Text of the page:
“From his long acquaintance with York and with a full understanding of what would be required of each member of the expedition, Clark chose to include York in this exclusive party,” Millner wrote. “Subsequent events would show that the realistic and practical Clark was not mistaken in this decision.”

‘York was a sensation’

York proved indispensable almost immediately, the journals of Lewis and Clark show.

The writings are peppered with references to York’s hunting prowess: He shot buffalo, deer and geese alike. (The fact that Lewis and Clark let him handle a rifle, not typically permitted for enslaved people, is itself a sign of unusual trust and respect.)

In addition to killing animals, York kept an eye out for new and unknown species, whose discovery was a major goal of the voyage. The journals note that York identified “a Tobaco worm” and, at another point, “a bird of a scarlet colour... with a long tail.”

His most critical role may have come during encounters with Native American tribes. Native Americans, most of whom had never seen a black man before, found York fascinating, awesome and inspiring.

They called him “the big Medicine,” a term signifying “that in which the power of god is manifest,” Lewis wrote. Some Native American men even asked York to sleep with their wives on the assumption “they would catch some of [his] power from such intercourse, transmitted to them through their wives,” Ambrose wrote in “Undaunted Courage.”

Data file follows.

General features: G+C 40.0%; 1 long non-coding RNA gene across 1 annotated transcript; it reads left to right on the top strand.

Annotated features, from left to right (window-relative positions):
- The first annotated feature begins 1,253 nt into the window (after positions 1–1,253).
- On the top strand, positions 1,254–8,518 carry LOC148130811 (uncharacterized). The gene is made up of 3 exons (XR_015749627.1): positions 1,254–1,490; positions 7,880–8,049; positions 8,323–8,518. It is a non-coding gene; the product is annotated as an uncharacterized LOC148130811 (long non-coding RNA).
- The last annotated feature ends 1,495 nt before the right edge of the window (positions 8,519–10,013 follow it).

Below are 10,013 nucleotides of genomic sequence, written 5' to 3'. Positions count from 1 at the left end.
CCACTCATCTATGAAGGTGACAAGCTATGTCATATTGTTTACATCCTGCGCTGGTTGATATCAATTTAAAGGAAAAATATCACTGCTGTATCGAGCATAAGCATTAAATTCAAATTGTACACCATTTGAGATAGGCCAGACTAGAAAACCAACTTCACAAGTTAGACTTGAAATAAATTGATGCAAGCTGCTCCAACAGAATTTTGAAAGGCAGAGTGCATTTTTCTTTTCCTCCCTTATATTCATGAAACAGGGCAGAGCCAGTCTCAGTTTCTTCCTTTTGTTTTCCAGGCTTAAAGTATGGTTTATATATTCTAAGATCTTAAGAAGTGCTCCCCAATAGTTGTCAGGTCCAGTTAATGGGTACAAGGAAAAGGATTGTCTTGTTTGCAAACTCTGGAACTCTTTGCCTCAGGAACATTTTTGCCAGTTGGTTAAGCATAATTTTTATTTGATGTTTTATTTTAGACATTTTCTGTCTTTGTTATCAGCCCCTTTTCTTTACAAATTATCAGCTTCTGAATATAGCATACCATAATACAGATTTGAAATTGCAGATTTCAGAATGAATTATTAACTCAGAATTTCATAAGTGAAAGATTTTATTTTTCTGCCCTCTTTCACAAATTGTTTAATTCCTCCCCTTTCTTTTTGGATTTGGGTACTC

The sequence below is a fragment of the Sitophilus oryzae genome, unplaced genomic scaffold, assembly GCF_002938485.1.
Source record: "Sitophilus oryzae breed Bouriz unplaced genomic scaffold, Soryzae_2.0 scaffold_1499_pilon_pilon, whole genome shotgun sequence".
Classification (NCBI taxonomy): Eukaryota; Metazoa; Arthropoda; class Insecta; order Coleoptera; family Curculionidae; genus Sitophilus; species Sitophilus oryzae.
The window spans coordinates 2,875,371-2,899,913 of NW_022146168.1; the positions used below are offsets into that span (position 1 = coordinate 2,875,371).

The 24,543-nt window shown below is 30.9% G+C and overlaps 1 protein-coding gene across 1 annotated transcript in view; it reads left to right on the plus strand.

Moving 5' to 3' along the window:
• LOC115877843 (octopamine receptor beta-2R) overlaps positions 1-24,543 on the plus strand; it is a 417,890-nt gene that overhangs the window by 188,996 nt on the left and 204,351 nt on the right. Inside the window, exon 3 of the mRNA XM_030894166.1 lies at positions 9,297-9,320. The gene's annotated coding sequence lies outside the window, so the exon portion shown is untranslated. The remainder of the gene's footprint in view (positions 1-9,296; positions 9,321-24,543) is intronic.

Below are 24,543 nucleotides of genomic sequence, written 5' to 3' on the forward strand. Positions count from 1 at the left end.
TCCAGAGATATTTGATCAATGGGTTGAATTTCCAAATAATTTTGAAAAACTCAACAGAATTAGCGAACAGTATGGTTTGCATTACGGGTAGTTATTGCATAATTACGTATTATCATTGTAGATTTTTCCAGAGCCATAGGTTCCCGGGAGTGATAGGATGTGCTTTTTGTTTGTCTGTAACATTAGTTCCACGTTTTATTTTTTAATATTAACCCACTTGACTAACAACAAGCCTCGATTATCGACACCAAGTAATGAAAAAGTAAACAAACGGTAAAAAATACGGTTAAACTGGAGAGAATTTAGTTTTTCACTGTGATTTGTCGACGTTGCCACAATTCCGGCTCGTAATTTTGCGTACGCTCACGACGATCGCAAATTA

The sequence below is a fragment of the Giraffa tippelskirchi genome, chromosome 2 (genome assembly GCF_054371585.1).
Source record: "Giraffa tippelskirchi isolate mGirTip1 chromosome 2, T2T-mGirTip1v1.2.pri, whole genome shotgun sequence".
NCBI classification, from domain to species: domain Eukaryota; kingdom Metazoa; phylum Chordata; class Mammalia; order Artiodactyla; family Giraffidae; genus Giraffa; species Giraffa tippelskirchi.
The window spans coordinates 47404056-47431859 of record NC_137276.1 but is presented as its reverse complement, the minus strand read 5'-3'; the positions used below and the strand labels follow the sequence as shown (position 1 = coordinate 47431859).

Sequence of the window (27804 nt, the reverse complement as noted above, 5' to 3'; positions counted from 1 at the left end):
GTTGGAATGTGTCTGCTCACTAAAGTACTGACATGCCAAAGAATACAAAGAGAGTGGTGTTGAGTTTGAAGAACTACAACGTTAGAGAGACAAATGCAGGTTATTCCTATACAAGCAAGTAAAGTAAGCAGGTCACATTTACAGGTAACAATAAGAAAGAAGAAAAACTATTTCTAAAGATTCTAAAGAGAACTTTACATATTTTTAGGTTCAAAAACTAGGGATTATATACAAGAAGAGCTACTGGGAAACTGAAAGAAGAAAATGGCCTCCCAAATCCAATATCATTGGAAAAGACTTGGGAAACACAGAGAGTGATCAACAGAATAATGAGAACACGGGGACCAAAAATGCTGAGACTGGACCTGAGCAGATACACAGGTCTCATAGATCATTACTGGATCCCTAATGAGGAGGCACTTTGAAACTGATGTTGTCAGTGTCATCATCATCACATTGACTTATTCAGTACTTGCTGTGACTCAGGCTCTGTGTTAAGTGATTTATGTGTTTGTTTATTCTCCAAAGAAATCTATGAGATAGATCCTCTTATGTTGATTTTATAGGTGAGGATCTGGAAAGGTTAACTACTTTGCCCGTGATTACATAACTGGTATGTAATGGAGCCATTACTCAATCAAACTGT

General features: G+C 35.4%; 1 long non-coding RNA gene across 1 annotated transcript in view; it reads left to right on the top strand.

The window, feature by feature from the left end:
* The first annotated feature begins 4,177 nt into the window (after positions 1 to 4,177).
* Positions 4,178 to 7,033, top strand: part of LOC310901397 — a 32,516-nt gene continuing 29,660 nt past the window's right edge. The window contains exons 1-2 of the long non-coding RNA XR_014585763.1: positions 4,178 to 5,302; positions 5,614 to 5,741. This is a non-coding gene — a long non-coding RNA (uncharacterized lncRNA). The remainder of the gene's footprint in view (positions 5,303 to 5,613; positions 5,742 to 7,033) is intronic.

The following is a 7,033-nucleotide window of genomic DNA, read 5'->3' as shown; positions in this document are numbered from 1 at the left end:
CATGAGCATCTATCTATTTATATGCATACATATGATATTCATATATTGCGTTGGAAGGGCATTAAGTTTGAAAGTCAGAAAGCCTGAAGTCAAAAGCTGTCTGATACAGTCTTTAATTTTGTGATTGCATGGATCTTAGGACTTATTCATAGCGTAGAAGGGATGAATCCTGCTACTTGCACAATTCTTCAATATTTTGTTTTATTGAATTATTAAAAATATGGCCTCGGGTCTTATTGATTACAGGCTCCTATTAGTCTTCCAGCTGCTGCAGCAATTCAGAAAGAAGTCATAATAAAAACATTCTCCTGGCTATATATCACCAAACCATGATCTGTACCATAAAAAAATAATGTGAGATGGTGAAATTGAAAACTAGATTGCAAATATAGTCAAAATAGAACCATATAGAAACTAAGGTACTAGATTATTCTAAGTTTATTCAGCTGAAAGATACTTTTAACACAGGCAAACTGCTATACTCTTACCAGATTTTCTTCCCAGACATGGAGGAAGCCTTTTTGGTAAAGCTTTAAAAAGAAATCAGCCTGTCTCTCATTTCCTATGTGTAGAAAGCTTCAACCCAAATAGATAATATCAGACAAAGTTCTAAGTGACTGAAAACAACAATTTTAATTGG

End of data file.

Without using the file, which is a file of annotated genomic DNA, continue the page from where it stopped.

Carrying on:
As the historian summed it up: “York was a sensation.”

The savvy adventurers took advantage of the Native Americans’ admiration, sometimes sending York as their ambassador for trading negotiations, other times ordering him to dance in front of tribe members. How York felt about these forced displays is not recorded.

York undertook a large share of the backbreaking work — paddling, portaging, building shelters — required to make the expedition possible. York labored to the point of illness and exhaustion, the journals reveal. Several times Clark or Lewis mention York suffering from colds, fatigue and frostbite, among other ailments.

Despite his own maladies, York consistently demonstrated above-and-beyond care and compassion for strangers and fellow voyagers alike. The journals record York preparing stewed fruit and tea for the sick wives of Native American men and tending — more “attentively” than anyone else — to a “dangerously ill” expeditioner (Sgt. Charles Floyd, who later died, becoming the only fatality).

Once, near the end of the expedition, Clark was taken with a spectacularly bad cold. York dove into the river and swam to an island to gather edible plants including Cress and Tongue grass, both herbal remedies.